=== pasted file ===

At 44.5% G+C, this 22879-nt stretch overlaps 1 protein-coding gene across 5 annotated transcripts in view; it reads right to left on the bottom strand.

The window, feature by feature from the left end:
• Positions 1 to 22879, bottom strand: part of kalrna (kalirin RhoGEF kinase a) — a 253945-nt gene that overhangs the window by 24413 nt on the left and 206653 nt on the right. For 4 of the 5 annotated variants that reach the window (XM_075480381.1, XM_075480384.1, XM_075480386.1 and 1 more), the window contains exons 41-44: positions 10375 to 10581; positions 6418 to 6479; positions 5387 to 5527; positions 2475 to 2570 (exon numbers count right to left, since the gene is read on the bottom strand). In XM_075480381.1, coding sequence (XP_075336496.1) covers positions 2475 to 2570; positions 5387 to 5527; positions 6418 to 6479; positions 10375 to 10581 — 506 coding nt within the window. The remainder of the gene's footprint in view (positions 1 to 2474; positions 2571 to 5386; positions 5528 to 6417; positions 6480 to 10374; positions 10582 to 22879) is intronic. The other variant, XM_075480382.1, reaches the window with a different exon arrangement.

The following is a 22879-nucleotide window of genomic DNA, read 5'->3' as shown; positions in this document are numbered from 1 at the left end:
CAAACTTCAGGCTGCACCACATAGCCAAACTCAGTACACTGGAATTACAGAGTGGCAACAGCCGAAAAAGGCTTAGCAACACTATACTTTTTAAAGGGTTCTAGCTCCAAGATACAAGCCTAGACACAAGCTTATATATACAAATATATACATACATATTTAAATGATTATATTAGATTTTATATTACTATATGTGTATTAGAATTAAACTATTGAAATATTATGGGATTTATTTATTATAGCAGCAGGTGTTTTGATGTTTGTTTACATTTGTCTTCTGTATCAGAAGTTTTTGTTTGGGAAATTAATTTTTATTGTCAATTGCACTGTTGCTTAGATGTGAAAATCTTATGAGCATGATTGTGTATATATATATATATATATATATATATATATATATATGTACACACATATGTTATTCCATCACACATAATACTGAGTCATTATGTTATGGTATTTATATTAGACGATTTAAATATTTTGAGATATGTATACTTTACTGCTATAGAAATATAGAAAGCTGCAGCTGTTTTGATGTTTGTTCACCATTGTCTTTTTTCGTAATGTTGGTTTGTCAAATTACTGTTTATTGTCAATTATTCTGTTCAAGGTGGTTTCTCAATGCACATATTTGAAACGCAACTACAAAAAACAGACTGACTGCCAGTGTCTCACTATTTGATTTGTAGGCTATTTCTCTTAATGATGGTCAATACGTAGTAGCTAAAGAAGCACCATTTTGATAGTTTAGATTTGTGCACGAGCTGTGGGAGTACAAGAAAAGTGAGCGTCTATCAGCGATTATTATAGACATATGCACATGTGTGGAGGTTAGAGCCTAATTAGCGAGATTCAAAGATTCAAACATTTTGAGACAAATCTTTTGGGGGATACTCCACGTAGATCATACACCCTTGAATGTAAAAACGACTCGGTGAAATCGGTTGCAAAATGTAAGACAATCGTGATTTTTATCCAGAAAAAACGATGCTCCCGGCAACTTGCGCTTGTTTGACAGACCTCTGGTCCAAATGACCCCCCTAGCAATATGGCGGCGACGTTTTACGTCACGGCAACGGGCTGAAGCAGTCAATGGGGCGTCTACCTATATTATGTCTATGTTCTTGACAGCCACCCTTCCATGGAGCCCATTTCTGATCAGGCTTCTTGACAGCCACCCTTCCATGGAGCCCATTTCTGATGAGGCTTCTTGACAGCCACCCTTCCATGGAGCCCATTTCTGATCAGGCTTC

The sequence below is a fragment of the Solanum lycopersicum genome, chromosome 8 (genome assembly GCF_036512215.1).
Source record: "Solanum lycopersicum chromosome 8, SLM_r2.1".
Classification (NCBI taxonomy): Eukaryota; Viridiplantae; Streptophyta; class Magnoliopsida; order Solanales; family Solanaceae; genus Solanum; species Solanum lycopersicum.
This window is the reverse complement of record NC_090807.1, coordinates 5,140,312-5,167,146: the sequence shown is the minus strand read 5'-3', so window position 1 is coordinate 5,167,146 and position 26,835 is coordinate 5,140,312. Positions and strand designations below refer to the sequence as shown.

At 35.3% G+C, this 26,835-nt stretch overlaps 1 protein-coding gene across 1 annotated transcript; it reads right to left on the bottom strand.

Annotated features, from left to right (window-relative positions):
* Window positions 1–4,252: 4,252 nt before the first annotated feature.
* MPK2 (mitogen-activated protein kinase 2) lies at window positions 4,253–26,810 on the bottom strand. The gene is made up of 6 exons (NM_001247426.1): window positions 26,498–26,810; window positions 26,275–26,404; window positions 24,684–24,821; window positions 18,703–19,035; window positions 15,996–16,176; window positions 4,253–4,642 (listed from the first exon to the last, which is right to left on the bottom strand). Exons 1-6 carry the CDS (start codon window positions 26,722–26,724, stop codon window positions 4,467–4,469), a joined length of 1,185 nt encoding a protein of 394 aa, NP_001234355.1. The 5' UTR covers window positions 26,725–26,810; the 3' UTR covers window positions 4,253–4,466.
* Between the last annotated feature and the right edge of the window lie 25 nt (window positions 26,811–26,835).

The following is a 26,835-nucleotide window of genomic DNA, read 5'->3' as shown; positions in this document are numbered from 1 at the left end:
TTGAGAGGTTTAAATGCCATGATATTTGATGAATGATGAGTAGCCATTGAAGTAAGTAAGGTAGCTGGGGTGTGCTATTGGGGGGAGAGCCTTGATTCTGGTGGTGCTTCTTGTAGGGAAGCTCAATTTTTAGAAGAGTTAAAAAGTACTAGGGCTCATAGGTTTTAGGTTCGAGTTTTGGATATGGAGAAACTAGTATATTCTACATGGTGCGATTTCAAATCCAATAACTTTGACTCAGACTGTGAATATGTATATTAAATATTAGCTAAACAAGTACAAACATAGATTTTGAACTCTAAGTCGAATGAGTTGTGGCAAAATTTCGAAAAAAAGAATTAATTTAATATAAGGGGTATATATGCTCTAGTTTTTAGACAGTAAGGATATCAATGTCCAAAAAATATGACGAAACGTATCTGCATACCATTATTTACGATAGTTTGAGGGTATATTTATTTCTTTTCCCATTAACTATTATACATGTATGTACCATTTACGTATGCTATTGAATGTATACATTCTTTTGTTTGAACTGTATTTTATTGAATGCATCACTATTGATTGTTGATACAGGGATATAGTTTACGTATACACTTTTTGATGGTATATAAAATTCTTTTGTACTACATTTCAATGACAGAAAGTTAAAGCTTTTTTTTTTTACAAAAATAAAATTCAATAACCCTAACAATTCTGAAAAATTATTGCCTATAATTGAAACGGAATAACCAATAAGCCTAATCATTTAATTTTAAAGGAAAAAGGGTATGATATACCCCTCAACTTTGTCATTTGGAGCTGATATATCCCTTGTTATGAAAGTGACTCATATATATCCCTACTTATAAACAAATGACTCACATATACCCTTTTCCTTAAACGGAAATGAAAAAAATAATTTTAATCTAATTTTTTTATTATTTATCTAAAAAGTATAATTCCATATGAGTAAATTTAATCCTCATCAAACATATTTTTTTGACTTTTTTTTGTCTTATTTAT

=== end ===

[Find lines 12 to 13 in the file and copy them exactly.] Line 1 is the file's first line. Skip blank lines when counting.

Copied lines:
* Window positions 1–4,252: 4,252 nt before the first annotated feature.
* MPK2 (mitogen-activated protein kinase 2) lies at window positions 4,253–26,810 on the bottom strand. The gene is made up of 6 exons (NM_001247426.1): window positions 26,498–26,810; window positions 26,275–26,404; window positions 24,684–24,821; window positions 18,703–19,035; window positions 15,996–16,176; window positions 4,253–4,642 (listed from the first exon to the last, which is right to left on the bottom strand). Exons 1-6 carry the CDS (start codon window positions 26,722–26,724, stop codon window positions 4,467–4,469), a joined length of 1,185 nt encoding a protein of 394 aa, NP_001234355.1. The 5' UTR covers window positions 26,725–26,810; the 3' UTR covers window positions 4,253–4,466.